Rah Rah - Poet's Dead - Albums - Reviews - Soundblab

Rah Rah - Poet's Dead

by Rob Taylor Rating:7.5 Release Date:2012-10-22

Rah Rah are from Regina, Saskatchewan, Canada, which was once a tent settlement on a treeless plain. The settlers planted hundreds of thousands of trees, and dammed the waterways to create a feature lake. Now this prairie town is quite prosperous. According to the history I read: “The residents are proud of the city they've built, and welcome visitors warmly with handshakes, helpful advice and genuine smiles”

 

Coincidental then, that 'Rah Rah' translates as 'ardently enthusiastic, and marked by boisterous and uncritical enthusiasm' ? These are the qualities distilled in the body of music on The Poet's Dead, an album written in 2011, but only now reaching the UK shores. Not the Australian one it seems, but after our Prime Minister's recent gaff about “Canadia” being a great ally, we're probably off the export list. It was a long flight.

 

I'd never heard of Regina, Saskatchewan, Canada, nor Rah Rah before two weeks ago. One imagines that, if they had hailed instead from Vancouver (like The New Pornographers), or Montreal (like Arcade Fire), or Toronto (The Broken Social Scene collective), they may have gained more international exposure. The music is, in spirit and composition, very close to the approach of the aforementioned bands, so if you like their music, you will undoubtedly like Rah Rah.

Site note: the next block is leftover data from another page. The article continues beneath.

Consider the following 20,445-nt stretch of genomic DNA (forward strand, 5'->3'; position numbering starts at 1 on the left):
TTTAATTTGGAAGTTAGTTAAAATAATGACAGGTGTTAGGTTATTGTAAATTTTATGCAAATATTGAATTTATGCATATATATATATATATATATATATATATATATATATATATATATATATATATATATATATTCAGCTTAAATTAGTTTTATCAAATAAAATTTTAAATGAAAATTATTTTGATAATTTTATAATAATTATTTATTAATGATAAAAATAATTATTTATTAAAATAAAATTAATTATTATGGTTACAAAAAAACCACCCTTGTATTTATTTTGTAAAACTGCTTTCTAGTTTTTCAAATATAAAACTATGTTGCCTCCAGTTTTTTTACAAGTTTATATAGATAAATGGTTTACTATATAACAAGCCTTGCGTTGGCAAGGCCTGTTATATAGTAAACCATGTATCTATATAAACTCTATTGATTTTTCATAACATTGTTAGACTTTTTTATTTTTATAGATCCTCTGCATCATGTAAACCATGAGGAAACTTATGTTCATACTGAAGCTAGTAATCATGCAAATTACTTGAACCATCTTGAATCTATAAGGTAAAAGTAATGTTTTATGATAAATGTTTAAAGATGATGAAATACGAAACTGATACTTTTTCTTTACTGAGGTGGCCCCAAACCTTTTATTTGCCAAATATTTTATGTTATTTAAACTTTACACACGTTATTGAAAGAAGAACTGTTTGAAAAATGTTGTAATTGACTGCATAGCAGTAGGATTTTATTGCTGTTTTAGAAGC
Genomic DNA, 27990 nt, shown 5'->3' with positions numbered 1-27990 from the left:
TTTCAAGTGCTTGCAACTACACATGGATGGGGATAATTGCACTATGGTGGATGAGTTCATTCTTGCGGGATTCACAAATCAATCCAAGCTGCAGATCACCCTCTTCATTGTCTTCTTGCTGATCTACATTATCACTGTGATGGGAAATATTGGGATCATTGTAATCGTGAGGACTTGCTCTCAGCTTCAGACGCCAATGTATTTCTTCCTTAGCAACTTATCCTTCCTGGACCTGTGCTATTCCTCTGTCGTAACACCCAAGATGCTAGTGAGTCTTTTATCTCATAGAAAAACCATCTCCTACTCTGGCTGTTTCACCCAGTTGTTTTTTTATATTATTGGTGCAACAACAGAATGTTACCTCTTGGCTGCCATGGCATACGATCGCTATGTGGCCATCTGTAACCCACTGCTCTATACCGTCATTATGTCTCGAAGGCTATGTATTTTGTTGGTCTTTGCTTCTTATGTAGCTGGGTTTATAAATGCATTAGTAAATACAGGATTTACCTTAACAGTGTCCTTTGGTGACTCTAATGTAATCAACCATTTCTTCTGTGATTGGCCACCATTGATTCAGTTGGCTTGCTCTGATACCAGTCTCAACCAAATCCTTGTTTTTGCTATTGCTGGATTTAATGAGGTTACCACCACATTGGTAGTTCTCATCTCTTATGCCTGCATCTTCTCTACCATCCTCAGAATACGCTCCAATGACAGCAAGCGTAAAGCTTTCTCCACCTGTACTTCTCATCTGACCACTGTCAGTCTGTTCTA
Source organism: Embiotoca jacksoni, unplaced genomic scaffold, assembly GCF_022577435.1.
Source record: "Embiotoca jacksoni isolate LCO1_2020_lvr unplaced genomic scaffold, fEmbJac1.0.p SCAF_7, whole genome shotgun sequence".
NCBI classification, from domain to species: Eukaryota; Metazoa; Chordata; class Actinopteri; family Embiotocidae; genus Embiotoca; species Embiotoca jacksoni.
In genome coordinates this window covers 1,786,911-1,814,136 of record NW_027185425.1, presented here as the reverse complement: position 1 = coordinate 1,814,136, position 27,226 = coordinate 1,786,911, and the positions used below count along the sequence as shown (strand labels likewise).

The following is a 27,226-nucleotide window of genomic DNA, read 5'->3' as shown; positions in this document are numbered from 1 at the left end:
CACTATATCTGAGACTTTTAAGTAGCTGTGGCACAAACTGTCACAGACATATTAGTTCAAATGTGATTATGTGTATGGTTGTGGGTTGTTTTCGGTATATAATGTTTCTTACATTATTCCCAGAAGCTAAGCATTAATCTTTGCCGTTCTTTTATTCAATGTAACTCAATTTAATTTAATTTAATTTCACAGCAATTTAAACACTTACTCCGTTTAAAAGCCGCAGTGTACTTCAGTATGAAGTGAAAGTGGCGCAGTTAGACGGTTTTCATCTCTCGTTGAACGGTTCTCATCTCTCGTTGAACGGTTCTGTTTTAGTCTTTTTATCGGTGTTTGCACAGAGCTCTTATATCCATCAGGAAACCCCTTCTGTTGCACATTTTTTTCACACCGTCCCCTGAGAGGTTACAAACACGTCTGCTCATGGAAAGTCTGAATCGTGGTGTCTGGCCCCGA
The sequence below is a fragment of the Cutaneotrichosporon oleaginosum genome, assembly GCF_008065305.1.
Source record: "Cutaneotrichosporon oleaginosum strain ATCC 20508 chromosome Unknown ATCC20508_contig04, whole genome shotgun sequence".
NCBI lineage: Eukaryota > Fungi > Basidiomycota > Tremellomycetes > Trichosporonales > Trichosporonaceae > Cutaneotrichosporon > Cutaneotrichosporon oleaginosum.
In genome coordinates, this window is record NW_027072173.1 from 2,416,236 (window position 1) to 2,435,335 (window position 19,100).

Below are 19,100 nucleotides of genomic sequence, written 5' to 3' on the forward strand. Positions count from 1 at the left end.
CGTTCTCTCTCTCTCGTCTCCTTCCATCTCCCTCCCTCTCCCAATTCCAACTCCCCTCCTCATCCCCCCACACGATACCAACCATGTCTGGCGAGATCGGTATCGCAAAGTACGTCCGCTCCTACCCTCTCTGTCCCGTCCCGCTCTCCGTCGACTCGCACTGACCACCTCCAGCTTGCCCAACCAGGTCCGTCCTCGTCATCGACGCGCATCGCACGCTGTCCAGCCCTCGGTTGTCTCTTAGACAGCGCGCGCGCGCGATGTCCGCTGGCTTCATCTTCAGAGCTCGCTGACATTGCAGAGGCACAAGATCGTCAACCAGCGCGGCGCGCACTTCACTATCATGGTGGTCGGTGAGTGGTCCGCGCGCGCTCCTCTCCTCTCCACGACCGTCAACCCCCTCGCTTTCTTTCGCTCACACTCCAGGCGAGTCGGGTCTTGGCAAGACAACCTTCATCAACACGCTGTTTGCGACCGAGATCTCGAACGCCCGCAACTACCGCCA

The Poet's Dead was nominated for alternative album of the year in 2011, and earned some sort of accolade from iTunes, ordinarily a signal that your career is destined for the shit heap. Not Rah Rah's fault because, in fact, they are very talented songwriters and musicians.

 

The ethos of Rah Rah is very similar to the mentioned Canadian bands. A collective and democratic pooling of talents, alternating female/male vocals, beautiful harmonising, easy melodies, and some cheery ruminations on life.

 

Some of the lyrics are slightly dodgy, like: "Spending my 20s on rock 'n' roll/ and my 30s feeling old'. They lost me on that one because my 30s were marked by reckless partying, although I grew up in a major city, not a prairie, and who knows, maybe a hard-toiling protestant ethic leads to premature ageing? The offending song '20s', though, is every bit as good as anything off The New Pornographers' album Twin Cinema. Ditto tracks 'I'm a Killer' and 'The Poet's Dead'.

 

There are definitely parallels here between Carl Newman/Neko Case, and Erin Passmore/Marshall Burns, with the main difference being that Passmore's songs soar with rock 'n' roll intensity, whereas Burns' songs have more alt-country underpinnings. So, there is more variation than your average Canadian colllective. Passmore's ringing mezzo soprano has a slightly warmer timbre than Neko Case's, and weaves harmonies just as compellingly.

 

Its not hard to see why the band or their agents are pushing the fortunes of The Poet's Dead across the Atlantic. Its an album deserving wider attention. The perfect remedy for end-of-week malaise. Recommended alongside Jad Fair and Danielson's recent effort, Solid Gold Heart for melodic indie-pop without a semblance of cynicism. 

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